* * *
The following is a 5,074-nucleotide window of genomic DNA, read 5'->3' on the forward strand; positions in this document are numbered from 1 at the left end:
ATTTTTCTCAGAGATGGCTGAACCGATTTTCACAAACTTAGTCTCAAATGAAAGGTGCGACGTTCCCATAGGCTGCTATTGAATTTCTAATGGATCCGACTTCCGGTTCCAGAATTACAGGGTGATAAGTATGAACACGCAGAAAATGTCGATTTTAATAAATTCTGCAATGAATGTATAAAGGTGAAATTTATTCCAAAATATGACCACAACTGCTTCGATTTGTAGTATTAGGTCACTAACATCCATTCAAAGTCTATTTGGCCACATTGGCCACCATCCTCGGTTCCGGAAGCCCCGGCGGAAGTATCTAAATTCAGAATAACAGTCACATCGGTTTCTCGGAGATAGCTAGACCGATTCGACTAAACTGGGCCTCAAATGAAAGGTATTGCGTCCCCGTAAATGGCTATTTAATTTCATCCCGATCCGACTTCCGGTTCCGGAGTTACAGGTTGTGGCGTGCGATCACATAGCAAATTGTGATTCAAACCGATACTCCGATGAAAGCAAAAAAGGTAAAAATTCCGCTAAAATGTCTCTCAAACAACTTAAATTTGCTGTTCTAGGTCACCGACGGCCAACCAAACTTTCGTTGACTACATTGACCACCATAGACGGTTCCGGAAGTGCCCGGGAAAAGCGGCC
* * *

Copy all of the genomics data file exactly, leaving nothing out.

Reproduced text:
The following is a 5,074-nucleotide window of genomic DNA, read 5'->3' on the forward strand; positions in this document are numbered from 1 at the left end:
ATTTTTCTCAGAGATGGCTGAACCGATTTTCACAAACTTAGTCTCAAATGAAAGGTGCGACGTTCCCATAGGCTGCTATTGAATTTCTAATGGATCCGACTTCCGGTTCCAGAATTACAGGGTGATAAGTATGAACACGCAGAAAATGTCGATTTTAATAAATTCTGCAATGAATGTATAAAGGTGAAATTTATTCCAAAATATGACCACAACTGCTTCGATTTGTAGTATTAGGTCACTAACATCCATTCAAAGTCTATTTGGCCACATTGGCCACCATCCTCGGTTCCGGAAGCCCCGGCGGAAGTATCTAAATTCAGAATAACAGTCACATCGGTTTCTCGGAGATAGCTAGACCGATTCGACTAAACTGGGCCTCAAATGAAAGGTATTGCGTCCCCGTAAATGGCTATTTAATTTCATCCCGATCCGACTTCCGGTTCCGGAGTTACAGGTTGTGGCGTGCGATCACATAGCAAATTGTGATTCAAACCGATACTCCGATGAAAGCAAAAAAGGTAAAAATTCCGCTAAAATGTCTCTCAAACAACTTAAATTTGCTGTTCTAGGTCACCGACGGCCAACCAAACTTTCGTTGACTACATTGACCACCATAGACGGTTCCGGAAGTGCCCGGGAAAAGCGGCC